“We saw basically a complete collapse, over a 95% drop” in visitors, Perez said. “With the volume of visitors we had here, the cash flow we had to the island was roughly $200,000 per hour at the height. So, imagine a spigot of cash being turned off. You can see why there was an awful lot of hurt immediately.”

This year, many barriers to travel either eased or vanished. In March, Guam officially rescinded all quarantine requirements for visitors; by May, territorial Gov. Lou Leon Guerrero ended a mask mandate in place since December 2020. Guam’s population of nearly 170,000 was 92% fully vaccinated as of Oct. 28, according to the most recent report from the Pacific Island Health Officers Association.

A view of Tumon Bay from the popular tourist destination Two Lovers Point.

A view of Tumon Bay from the popular tourist destination Two Lovers Point. (Alex Wilson/Stars and Stripes)

‘Air VnV’

Meanwhile, the Guam Visitors Bureau launched several campaigns during the pandemic and more recently, with varying success.

“During the height of COVID, we tried an innovative concept called ‘Air VnV,’” Perez said. “Come to Guam and get vaccinated and then spend your vacation here.”

The program worked well for a time, drawing in large numbers of Taiwanese and U.S. residents with dual citizenship in Indo-Pacific countries, but issues with visas and quarantine requirements put the campaign to bed.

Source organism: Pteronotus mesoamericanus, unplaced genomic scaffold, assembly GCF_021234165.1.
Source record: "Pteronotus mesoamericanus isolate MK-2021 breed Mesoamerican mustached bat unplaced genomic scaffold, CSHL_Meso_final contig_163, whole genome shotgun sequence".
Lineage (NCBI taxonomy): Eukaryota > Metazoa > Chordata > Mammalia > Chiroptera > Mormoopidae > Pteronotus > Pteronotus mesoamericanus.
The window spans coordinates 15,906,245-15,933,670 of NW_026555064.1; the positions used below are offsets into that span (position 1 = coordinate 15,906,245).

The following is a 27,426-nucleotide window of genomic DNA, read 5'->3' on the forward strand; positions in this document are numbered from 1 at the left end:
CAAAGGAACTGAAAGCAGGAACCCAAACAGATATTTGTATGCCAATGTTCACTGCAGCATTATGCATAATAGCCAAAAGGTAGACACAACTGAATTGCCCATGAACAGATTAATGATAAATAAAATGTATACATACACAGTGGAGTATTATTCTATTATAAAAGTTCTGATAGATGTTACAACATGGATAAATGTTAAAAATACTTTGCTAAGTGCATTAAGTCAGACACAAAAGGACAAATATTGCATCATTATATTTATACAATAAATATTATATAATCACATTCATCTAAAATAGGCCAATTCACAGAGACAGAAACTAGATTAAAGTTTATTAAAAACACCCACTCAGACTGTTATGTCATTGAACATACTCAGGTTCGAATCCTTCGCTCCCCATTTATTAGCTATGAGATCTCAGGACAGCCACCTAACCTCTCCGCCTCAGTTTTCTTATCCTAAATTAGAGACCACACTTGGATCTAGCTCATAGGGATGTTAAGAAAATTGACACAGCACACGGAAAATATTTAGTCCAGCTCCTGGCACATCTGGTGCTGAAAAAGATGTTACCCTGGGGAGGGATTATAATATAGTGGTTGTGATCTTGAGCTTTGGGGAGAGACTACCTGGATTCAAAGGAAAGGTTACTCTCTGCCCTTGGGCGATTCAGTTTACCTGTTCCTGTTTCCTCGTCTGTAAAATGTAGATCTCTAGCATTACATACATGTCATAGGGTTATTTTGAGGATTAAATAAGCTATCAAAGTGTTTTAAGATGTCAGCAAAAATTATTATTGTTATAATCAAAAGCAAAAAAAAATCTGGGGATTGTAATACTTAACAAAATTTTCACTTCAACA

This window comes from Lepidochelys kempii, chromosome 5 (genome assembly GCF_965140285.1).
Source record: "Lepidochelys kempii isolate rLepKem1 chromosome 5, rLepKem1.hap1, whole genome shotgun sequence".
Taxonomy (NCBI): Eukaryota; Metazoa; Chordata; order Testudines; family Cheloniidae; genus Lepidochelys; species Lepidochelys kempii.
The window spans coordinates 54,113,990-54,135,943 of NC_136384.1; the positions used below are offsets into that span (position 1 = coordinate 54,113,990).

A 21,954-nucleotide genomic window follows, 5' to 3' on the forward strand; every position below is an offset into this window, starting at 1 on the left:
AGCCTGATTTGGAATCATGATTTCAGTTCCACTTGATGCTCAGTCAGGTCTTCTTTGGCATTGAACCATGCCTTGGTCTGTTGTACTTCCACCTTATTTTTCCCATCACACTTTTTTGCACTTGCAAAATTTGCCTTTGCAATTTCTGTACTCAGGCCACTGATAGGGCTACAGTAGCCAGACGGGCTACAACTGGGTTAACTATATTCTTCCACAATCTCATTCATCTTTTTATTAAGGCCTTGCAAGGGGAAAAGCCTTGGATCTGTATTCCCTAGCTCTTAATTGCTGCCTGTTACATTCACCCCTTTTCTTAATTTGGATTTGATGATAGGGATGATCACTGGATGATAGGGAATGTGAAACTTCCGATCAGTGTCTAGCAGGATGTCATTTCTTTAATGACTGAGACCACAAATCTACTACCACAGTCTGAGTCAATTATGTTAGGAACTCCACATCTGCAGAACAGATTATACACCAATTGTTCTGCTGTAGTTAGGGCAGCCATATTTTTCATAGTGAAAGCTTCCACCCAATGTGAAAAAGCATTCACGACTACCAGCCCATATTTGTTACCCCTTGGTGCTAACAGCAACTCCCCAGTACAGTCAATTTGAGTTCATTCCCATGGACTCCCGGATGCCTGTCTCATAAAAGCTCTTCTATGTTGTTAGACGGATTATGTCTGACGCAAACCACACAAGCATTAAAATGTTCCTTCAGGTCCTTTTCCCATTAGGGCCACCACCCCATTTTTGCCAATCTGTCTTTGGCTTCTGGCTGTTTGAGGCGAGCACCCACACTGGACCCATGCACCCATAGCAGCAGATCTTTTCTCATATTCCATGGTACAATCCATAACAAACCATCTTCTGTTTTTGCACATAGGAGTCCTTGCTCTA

The bureau has since pivoted to new strategies, including ad campaigns on social media and inviting a group of more than 100 social media influencers from Japan — part of a bid to rebuild Guam-Japan relations.

Looking ahead, Perez predicts a significant increase in visitors next year. The bureau’s estimates for 2023 range from 535,000 to 670,000 visitors, which represents a 167% uptick on the conservative end.

“Compare that to this year's performance, you can see we're really ramping up in terms of what our expectations are,” he said.

Changing strategies

The island is also reevaluating how it markets itself. Over the past few decades, tourism has largely centered on Tumon Bay. Now, the bureau is working with Guam’s 19 villages to expand tourism into new areas.

“Tourism is like fashion, right? You either renew your product, or you get old and tired,” Perez said. “That’s our main focus now, changing from a Tumon-centric stage to making the whole island the center stage of tourism.”

Perez hopes to highlight the uniqueness of each village, including individual specialties, cultures and histories. He hopes this will renew interest in Guam and benefit the island’s 170,000 residents.

“Tourism is not for the airlines or the hotels, it’s for the people. They own this business,” he said. “The fruits of tourism really ought to ultimately benefit the people.”

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Alex Wilson covers the U.S. Navy and other services from Yokosuka Naval Base, Japan. Originally from Knoxville, Tenn., he holds a journalism degree from the University of North Florida. He previously covered crime and the military in Key West, Fla., and business in Jacksonville, Fla.